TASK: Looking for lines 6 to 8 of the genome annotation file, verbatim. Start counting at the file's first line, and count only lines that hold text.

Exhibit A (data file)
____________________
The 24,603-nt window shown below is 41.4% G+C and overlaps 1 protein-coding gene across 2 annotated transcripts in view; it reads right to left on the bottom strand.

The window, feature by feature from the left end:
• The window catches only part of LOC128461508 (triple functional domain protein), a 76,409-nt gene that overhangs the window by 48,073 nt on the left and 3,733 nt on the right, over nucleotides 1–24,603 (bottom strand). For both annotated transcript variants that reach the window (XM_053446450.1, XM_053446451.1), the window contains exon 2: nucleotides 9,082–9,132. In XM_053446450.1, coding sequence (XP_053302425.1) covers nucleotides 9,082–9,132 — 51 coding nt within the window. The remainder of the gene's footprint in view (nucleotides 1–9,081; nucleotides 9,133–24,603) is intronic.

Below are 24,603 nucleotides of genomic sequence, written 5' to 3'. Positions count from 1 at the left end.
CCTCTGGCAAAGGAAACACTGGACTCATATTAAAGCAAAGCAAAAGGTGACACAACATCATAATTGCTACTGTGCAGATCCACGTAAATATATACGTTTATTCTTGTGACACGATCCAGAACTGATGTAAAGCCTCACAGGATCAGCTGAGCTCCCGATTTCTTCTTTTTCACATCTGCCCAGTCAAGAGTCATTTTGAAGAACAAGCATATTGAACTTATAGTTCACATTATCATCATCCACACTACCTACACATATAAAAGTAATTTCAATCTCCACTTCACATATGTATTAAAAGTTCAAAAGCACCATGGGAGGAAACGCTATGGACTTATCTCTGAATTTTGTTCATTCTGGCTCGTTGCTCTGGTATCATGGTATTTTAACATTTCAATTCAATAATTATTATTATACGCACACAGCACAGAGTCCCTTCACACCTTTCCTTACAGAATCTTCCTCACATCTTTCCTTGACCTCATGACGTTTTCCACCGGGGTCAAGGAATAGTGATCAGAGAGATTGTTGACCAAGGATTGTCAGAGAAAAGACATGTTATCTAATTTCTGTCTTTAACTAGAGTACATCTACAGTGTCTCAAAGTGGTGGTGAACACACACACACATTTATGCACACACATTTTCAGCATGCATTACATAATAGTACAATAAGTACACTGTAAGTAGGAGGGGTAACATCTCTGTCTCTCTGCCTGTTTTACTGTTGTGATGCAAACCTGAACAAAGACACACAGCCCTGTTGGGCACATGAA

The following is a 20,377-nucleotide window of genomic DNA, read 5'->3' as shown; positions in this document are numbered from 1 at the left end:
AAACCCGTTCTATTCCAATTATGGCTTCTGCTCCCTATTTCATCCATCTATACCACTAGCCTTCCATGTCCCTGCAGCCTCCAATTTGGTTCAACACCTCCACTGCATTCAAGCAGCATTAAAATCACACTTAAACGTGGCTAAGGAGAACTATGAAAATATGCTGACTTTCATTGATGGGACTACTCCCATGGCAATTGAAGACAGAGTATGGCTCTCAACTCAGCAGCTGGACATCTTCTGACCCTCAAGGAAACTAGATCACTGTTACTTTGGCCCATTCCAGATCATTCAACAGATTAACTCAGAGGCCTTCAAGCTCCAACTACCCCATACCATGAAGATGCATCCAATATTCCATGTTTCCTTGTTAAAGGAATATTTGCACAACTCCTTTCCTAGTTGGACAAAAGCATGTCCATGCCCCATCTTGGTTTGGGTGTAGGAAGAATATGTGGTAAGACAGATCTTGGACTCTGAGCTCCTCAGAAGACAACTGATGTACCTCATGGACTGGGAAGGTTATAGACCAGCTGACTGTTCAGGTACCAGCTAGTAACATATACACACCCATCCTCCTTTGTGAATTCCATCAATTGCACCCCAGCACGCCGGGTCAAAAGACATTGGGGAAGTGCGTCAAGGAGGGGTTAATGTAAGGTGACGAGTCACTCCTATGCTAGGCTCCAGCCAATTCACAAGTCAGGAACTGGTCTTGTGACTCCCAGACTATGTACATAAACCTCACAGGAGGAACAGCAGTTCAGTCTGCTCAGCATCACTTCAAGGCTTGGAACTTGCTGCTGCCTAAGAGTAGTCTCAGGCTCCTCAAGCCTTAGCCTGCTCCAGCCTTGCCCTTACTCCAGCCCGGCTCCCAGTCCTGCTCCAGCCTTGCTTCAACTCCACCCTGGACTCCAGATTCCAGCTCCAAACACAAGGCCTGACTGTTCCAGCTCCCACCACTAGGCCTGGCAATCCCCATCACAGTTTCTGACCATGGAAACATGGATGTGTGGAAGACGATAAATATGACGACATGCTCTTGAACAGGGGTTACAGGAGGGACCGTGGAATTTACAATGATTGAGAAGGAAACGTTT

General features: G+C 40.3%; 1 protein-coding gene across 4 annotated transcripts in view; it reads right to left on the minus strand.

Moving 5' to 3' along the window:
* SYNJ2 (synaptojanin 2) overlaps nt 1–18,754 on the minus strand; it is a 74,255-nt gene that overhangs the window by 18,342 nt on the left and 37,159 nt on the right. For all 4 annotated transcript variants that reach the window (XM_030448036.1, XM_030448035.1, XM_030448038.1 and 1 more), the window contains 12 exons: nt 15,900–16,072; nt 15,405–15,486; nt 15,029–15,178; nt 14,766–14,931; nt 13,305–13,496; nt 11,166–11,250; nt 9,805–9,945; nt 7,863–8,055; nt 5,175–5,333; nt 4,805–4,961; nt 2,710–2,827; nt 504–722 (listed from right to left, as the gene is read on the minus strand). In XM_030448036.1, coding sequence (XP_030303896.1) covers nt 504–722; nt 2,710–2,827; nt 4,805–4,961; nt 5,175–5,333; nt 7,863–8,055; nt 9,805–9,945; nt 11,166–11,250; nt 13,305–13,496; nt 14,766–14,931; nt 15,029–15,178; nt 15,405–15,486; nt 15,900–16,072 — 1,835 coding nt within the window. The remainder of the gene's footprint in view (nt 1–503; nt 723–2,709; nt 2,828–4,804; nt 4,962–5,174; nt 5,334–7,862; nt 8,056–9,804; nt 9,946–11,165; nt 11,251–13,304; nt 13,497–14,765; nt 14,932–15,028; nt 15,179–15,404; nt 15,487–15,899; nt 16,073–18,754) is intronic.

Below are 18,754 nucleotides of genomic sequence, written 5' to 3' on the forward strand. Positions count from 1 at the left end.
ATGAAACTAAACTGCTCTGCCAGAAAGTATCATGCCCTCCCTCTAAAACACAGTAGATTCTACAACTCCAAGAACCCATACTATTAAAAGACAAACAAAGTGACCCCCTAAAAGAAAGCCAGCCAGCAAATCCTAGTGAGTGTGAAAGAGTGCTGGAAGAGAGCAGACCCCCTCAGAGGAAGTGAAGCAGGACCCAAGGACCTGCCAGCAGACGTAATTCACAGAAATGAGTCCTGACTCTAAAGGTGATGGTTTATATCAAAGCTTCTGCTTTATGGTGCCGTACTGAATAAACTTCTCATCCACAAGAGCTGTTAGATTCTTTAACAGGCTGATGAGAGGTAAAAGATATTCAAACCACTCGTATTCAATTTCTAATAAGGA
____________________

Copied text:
The following is a 20,377-nucleotide window of genomic DNA, read 5'->3' as shown; positions in this document are numbered from 1 at the left end:
AAACCCGTTCTATTCCAATTATGGCTTCTGCTCCCTATTTCATCCATCTATACCACTAGCCTTCCATGTCCCTGCAGCCTCCAATTTGGTTCAACACCTCCACTGCATTCAAGCAGCATTAAAATCACACTTAAACGTGGCTAAGGAGAACTATGAAAATATGCTGACTTTCATTGATGGGACTACTCCCATGGCAATTGAAGACAGAGTATGGCTCTCAACTCAGCAGCTGGACATCTTCTGACCCTCAAGGAAACTAGATCACTGTTACTTTGGCCCATTCCAGATCATTCAACAGATTAACTCAGAGGCCTTCAAGCTCCAACTACCCCATACCATGAAGATGCATCCAATATTCCATGTTTCCTTGTTAAAGGAATATTTGCACAACTCCTTTCCTAGTTGGACAAAAGCATGTCCATGCCCCATCTTGGTTTGGGTGTAGGAAGAATATGTGGTAAGACAGATCTTGGACTCTGAGCTCCTCAGAAGACAACTGATGTACCTCATGGACTGGGAAGGTTATAGACCAGCTGACTGTTCAGGTACCAGCTAGTAACATATACACACCCATCCTCCTTTGTGAATTCCATCAATTGCACCCCAGCACGCCGGGTCAAAAGACATTGGGGAAGTGCGTCAAGGAGGGGTTAATGTAAGGTGACGAGTCACTCCTATGCTAGGCTCCAGCCAATTCACAAGTCAGGAACTGGTCTTGTGACTCCCAGACTATGTACATAAACCTCACAGGAGGAACAGCAGTTCAGTCTGCTCAGCATCACTTCAAGGCTTGGAACTTGCTGCTGCCTAAGAGTAGTCTCAGGCTCCTCAAGCCTTAGCCTGCTCCAGCCTTGCCCTTACTCCAGCCCGGCTCCCAGTCCTGCTCCAGCCTTGCTTCAACTCCACCCTGGACTCCAGATTCCAGCTCCAAACACAAGGCCTGACTGTTCCAGCTCCCACCACTAGGCCTGGCAATCCCCATCACAGTTTCTGACCATGGAAACATGGATGTGTGGAAGACGATAAATATGACGACATGCTCTTGAACAGGGGTTACAGGAGGGACCGTGGAATTTACAATGATTGAGAAGGAAACGTTT

General features: G+C 40.3%; 1 protein-coding gene across 4 annotated transcripts in view; it reads right to left on the minus strand.